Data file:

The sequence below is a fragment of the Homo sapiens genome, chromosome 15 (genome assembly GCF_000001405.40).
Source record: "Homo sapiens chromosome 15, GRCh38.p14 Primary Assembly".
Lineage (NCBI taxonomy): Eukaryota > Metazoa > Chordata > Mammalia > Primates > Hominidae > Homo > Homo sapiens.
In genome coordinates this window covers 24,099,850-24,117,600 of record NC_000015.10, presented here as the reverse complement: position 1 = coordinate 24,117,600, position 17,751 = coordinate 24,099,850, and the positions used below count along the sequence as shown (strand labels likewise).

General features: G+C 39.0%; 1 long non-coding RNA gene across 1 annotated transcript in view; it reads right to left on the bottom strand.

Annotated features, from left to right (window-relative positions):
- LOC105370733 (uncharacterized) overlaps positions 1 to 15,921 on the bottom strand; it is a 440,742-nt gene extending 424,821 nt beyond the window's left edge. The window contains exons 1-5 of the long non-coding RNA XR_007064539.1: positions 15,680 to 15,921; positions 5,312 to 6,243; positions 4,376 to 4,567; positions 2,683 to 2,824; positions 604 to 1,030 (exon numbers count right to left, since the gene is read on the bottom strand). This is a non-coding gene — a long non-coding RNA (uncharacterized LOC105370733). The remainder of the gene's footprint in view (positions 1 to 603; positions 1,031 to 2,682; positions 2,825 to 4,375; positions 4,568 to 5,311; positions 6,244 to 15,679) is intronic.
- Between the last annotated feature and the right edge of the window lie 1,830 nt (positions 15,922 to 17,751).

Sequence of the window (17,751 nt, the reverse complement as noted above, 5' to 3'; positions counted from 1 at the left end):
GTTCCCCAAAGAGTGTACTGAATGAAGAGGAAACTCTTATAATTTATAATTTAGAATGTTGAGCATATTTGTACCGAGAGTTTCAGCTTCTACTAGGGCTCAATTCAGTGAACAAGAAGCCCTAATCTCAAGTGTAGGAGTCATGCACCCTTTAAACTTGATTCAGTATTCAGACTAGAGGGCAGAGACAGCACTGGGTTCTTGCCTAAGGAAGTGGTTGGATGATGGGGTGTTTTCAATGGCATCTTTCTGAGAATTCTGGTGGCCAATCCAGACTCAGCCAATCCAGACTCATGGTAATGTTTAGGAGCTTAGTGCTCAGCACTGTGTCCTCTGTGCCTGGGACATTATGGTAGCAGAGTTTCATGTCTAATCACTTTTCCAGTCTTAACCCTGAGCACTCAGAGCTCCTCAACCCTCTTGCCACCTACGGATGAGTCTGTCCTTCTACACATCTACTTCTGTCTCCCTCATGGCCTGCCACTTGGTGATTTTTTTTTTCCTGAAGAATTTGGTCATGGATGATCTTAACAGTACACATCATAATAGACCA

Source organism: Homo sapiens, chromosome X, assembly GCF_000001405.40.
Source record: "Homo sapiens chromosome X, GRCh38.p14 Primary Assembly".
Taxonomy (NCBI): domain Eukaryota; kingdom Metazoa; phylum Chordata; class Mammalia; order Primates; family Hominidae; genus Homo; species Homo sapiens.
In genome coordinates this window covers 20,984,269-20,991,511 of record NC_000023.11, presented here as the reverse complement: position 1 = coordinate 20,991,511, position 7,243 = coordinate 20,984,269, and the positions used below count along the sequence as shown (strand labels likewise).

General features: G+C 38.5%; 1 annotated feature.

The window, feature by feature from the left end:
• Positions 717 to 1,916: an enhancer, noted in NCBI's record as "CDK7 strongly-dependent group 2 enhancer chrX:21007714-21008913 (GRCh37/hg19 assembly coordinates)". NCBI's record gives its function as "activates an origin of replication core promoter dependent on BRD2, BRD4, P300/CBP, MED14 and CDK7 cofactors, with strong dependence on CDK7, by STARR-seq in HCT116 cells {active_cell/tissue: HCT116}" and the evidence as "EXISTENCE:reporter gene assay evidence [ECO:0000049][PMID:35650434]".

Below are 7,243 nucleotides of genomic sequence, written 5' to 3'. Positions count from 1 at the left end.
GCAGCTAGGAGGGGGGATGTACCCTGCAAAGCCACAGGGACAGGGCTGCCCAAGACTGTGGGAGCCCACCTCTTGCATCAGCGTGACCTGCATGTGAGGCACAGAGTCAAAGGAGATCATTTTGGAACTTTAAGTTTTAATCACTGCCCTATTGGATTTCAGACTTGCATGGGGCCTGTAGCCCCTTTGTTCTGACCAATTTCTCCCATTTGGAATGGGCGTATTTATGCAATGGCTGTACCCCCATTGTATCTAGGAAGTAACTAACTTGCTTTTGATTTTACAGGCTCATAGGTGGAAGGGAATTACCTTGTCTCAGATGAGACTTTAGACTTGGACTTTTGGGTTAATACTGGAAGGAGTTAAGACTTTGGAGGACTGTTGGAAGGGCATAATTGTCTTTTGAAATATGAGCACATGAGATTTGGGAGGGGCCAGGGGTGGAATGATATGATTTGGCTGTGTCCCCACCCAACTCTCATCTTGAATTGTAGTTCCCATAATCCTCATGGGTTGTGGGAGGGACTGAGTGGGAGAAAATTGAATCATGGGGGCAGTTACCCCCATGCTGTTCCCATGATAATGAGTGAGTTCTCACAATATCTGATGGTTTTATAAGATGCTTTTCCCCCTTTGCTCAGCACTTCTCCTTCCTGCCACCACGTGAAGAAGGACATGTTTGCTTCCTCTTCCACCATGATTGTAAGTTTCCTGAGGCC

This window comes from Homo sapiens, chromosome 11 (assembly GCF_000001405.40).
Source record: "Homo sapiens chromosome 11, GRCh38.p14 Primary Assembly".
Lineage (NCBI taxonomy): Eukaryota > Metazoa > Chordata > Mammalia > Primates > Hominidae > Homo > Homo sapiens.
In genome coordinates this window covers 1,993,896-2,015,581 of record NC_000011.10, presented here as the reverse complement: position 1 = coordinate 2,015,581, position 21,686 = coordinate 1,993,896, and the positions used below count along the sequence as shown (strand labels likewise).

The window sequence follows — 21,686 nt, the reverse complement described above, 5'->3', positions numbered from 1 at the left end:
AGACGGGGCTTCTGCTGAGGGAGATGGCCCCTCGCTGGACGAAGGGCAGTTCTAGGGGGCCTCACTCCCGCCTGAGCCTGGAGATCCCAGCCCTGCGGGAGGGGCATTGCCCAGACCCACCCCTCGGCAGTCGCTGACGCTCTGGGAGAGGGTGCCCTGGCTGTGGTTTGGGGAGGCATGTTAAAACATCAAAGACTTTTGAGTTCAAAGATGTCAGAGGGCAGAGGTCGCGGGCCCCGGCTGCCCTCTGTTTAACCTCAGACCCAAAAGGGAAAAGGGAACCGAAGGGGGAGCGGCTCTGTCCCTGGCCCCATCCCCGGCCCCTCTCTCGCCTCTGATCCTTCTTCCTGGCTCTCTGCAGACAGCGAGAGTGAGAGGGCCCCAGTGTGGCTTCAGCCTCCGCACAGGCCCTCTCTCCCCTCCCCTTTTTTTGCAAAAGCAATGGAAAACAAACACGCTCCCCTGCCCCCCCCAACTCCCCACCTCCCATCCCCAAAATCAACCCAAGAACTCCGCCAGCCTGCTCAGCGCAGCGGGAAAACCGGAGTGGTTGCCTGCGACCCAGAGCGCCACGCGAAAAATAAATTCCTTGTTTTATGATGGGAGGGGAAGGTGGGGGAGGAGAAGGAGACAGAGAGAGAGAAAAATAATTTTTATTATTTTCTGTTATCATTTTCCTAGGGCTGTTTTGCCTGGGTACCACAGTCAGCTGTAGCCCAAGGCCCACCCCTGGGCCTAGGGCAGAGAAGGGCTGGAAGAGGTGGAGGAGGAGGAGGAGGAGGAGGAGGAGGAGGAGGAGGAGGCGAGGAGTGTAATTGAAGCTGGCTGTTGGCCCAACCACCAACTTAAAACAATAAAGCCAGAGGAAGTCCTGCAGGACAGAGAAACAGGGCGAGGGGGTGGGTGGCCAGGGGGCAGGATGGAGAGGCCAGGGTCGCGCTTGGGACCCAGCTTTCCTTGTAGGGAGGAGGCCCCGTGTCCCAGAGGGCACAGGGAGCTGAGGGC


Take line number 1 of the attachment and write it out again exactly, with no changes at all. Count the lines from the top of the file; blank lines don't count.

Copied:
The sequence below is a fragment of the Homo sapiens genome, chromosome 15 (genome assembly GCF_000001405.40).